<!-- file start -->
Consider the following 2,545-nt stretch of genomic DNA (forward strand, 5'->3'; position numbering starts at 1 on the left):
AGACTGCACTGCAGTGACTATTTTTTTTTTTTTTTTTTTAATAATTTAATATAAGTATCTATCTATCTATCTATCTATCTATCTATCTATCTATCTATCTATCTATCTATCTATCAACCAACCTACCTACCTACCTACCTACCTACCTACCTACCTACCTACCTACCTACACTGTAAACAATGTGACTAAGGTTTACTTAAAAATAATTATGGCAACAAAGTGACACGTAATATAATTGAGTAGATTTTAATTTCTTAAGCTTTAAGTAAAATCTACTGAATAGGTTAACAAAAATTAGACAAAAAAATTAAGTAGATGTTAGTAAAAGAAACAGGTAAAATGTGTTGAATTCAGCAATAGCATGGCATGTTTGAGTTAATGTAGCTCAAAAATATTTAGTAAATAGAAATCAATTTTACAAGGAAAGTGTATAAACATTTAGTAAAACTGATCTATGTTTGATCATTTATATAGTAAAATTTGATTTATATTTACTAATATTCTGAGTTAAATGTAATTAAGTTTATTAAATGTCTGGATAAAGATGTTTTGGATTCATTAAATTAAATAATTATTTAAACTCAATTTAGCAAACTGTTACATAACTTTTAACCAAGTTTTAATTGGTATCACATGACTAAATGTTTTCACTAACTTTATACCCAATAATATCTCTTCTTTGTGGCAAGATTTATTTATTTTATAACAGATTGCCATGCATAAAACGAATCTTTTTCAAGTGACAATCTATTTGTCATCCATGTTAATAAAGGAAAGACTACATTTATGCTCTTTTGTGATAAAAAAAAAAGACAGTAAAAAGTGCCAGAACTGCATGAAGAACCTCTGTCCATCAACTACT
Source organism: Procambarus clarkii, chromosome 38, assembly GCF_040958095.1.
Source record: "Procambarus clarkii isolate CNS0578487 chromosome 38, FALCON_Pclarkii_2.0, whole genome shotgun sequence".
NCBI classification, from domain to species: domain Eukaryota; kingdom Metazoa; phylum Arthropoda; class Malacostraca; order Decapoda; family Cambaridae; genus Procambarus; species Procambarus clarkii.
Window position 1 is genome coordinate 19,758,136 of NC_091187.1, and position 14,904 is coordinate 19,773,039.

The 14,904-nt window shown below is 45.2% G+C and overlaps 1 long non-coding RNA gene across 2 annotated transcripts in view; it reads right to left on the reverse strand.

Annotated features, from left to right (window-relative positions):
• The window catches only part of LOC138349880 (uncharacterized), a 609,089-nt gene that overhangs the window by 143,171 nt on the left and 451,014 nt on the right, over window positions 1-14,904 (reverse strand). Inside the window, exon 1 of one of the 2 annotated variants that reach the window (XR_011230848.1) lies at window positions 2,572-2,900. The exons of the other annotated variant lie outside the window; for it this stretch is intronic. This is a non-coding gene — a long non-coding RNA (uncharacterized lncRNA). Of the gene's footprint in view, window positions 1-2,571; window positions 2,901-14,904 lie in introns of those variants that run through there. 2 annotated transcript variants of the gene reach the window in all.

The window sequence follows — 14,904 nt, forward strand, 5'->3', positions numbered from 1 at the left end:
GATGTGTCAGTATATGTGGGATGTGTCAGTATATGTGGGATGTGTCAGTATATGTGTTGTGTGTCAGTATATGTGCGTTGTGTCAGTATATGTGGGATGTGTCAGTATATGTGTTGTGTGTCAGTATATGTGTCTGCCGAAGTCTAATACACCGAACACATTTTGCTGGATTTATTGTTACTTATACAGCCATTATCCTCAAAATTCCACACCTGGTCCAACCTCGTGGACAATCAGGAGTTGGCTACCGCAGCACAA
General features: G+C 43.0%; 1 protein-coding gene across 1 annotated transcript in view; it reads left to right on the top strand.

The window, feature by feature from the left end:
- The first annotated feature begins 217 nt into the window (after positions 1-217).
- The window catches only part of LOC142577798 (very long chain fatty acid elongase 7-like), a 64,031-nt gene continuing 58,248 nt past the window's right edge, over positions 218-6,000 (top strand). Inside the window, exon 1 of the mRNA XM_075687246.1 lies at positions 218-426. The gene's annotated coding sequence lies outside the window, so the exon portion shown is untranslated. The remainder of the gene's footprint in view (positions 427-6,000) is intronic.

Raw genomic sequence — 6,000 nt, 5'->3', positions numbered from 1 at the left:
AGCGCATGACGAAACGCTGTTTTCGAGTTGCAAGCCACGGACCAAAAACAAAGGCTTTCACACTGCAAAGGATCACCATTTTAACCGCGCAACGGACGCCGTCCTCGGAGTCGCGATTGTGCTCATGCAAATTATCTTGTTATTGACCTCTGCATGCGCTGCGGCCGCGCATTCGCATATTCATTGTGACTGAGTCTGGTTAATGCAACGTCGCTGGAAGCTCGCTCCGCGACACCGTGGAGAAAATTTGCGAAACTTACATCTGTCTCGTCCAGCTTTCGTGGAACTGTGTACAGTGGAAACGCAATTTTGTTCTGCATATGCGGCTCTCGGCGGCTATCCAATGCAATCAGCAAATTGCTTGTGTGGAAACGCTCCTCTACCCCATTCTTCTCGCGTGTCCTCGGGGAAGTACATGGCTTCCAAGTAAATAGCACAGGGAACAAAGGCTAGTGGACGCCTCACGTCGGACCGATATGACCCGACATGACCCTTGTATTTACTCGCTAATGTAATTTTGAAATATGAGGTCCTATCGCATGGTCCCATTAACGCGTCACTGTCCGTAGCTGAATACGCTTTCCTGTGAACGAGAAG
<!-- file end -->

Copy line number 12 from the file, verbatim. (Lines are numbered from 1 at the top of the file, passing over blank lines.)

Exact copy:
General features: G+C 43.0%; 1 protein-coding gene across 1 annotated transcript in view; it reads left to right on the top strand.